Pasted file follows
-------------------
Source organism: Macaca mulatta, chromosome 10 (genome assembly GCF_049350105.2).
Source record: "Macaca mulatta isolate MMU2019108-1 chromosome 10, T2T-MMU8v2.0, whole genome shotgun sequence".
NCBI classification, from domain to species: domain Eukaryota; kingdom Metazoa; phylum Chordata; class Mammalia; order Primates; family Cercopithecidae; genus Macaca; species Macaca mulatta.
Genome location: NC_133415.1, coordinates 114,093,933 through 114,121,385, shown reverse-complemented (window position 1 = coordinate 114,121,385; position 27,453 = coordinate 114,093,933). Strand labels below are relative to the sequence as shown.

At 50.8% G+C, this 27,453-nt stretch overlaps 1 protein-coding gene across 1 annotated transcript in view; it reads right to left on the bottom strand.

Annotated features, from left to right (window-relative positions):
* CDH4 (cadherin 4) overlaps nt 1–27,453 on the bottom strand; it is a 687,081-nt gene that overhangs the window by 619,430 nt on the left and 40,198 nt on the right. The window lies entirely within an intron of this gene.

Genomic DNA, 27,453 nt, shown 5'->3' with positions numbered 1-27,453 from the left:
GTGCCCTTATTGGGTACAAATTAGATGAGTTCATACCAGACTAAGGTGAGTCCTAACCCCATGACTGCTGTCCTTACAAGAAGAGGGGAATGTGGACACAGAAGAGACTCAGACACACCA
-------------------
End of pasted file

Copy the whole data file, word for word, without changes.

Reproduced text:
Source organism: Macaca mulatta, chromosome 10 (genome assembly GCF_049350105.2).
Source record: "Macaca mulatta isolate MMU2019108-1 chromosome 10, T2T-MMU8v2.0, whole genome shotgun sequence".
NCBI classification, from domain to species: domain Eukaryota; kingdom Metazoa; phylum Chordata; class Mammalia; order Primates; family Cercopithecidae; genus Macaca; species Macaca mulatta.
Genome location: NC_133415.1, coordinates 114,093,933 through 114,121,385, shown reverse-complemented (window position 1 = coordinate 114,121,385; position 27,453 = coordinate 114,093,933). Strand labels below are relative to the sequence as shown.

At 50.8% G+C, this 27,453-nt stretch overlaps 1 protein-coding gene across 1 annotated transcript in view; it reads right to left on the bottom strand.

Annotated features, from left to right (window-relative positions):
* CDH4 (cadherin 4) overlaps nt 1–27,453 on the bottom strand; it is a 687,081-nt gene that overhangs the window by 619,430 nt on the left and 40,198 nt on the right. The window lies entirely within an intron of this gene.

Genomic DNA, 27,453 nt, shown 5'->3' with positions numbered 1-27,453 from the left:
GTGCCCTTATTGGGTACAAATTAGATGAGTTCATACCAGACTAAGGTGAGTCCTAACCCCATGACTGCTGTCCTTACAAGAAGAGGGGAATGTGGACACAGAAGAGACTCAGACACACCA